A viewer wants to know why assisted living facility workers are not required to get the COVID-19 vaccine.

“So I think the key question there is required. Obviously it’s highly recommended. We continue to offer it to staff, and we’ve had a really good uptake among staff to get vaccinated. The requirements are a little tricky right now. I would say it’s not required at this time. It doesn’t mean it’s not going to be required in the future. Under the current emergency use authorization with the FDA, the requirement aspect is a little tricky for an employer, so we can’t at this point. But I’m not saying that in the future it won’t be required.”


If employers recommend their workers get the shot and they refuse, would that be a violation of HIPPA?

“That’s another tricky question, probably best for a lawyer, not a doctor, but I’ll try my best at it. Recommending getting the vaccine is not a violation of HIPPA. It’s just a recommendation from an employer that it’s going to be good for you in the workplace to get it. Asking you if you’ve had it or not is not a violation. Asking you why you didn’t get it could be a violation. That’s where an employer would probably stop.”


A viewer who had Bell’s palsy 26 years ago is scared the vaccine will trigger another bout.

“If your Bell’s palsy wasn’t due to an injection at that time, which is probably less likely, when we looked at the data regarding Bell’s palsy and this vaccine, actually just as much happened in the placebo arm, those who actually didn’t get the real vaccine as they did in the actual vaccine arm, and more importantly it was about the same percentage of people getting it that weren’t even part of the trial, the normal percentage of it. So there should be no risk in you getting the vaccine and having a recurrence of that at this time.”


An article has been spreading online that COVID-19 vaccines are made of “aborted fetuses.”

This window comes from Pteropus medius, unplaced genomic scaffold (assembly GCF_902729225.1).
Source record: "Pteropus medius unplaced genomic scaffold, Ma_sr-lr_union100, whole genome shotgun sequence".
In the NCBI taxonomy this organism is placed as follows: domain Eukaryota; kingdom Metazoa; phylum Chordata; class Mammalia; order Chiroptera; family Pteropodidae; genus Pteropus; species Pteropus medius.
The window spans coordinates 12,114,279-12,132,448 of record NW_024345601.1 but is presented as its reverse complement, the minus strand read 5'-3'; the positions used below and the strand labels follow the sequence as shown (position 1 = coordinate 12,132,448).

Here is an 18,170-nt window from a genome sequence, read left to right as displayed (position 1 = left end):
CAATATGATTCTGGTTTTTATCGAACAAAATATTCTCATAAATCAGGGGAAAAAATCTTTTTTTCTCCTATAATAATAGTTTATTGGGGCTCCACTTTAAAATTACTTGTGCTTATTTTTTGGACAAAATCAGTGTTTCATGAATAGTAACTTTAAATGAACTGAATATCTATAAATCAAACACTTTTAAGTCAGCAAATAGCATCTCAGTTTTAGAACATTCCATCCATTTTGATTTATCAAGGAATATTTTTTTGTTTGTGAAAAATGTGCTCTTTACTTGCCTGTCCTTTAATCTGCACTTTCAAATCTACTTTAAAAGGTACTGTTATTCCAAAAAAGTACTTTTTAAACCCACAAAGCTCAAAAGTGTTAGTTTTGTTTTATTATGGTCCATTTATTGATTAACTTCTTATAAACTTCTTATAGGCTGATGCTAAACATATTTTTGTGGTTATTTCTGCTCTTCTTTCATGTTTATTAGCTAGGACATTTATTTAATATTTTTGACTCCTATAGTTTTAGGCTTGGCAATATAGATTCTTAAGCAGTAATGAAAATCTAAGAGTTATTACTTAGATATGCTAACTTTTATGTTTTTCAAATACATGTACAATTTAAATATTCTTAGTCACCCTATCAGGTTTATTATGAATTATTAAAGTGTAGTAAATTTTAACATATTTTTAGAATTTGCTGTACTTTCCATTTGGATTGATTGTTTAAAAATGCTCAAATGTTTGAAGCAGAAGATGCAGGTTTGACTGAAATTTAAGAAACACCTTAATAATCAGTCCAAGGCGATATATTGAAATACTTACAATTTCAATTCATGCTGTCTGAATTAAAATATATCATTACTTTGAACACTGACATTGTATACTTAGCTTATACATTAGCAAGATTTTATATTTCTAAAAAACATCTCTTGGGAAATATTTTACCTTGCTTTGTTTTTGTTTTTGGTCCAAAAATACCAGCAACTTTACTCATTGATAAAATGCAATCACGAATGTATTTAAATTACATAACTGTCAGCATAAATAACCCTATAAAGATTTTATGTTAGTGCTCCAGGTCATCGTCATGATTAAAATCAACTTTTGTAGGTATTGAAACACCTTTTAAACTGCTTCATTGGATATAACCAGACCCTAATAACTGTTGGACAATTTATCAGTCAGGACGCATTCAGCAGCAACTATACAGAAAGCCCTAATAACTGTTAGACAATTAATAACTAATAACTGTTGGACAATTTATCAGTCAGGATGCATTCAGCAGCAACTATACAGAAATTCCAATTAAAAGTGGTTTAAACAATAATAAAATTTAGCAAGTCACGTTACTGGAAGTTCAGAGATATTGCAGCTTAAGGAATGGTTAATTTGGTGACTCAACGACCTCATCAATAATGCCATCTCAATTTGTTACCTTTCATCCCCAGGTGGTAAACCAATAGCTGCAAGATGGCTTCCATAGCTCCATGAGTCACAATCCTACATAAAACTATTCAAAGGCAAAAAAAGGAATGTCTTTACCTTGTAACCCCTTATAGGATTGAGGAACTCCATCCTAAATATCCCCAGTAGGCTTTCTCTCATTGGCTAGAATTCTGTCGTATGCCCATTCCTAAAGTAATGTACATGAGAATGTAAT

“It’s a little different for every vaccine. So when we’re talking about Moderna and Pfizer, there is a cell line that was used that was decades old that came from an aborted fetus to test the vaccine, not create the vaccine. So that’s why those that have put out publications like this, like the Catholic church, have said they’ve got no moral obligation to the Moderna and Pfizer vaccine. The Johnson & Johnson vaccine, once again, we’re talking about cell lines that are decades old. One of those cell lines was used in part of the production of that vaccine. Once again, not to always refer to the Catholic church, but they’ve put out a good paper on this one, saying that if you have a choice pick Moderna and Pfizer, if you don’t have a choice take the vaccine that is available to you, because all three are good vaccines.”


Should people avoid taking ibuprofen after getting the vaccine?

“Probably the only shouldn’t that we really say is there’s no reason to pre-medicate. There’s no reason to take it before you come in. See how you do with it. Give it a day or so. If the symptoms after 24 hours, even 48 hours are still there, you’re still a little sore, maybe a slight fever, it’s OK to take ibuprofen or Tylenol at that point. Definitely don’t take it before you have the vaccine. And give it some time. The symptoms are usually very mild and most people get better on their own.”


What should people do when they want to visit family and friends who refuse the vaccine?

“It’s going to be really difficult for the next few months and probably until the end of summer to answer that question to plan a gathering, because there’s still going to be at-risk situations. It’s great that you’ve been vaccinated. Hopefully you can educate your family members and your friends to get vaccinated. This doesn’t work if only some of us get vaccinated. We really need a large percentage of the population to be vaccinated so we can do what you just asked us to do, to gather, to get together. Having everybody safe is going to be important. As we see more and more data, it’s much better to get vaccinated.”


Are the current vaccines effective against COVID-19 variants? Will we need a booster?

“Two part question there. Are they effective? What we’ve seen in different countries where the variants are little bit more prominent and the vaccine has been distributed prominently, is it still prevents against death and serious infection, which is really important, so that end point is protected. As far as a booster goes, that’s data that we won’t know for some months, if not even over a year, if we’re going to need another shot or not. Likely, if we can actually prevent death from happening, prevent the virus from spreading, it won’t be an issue. But it could be, and we won’t know that for awhile.”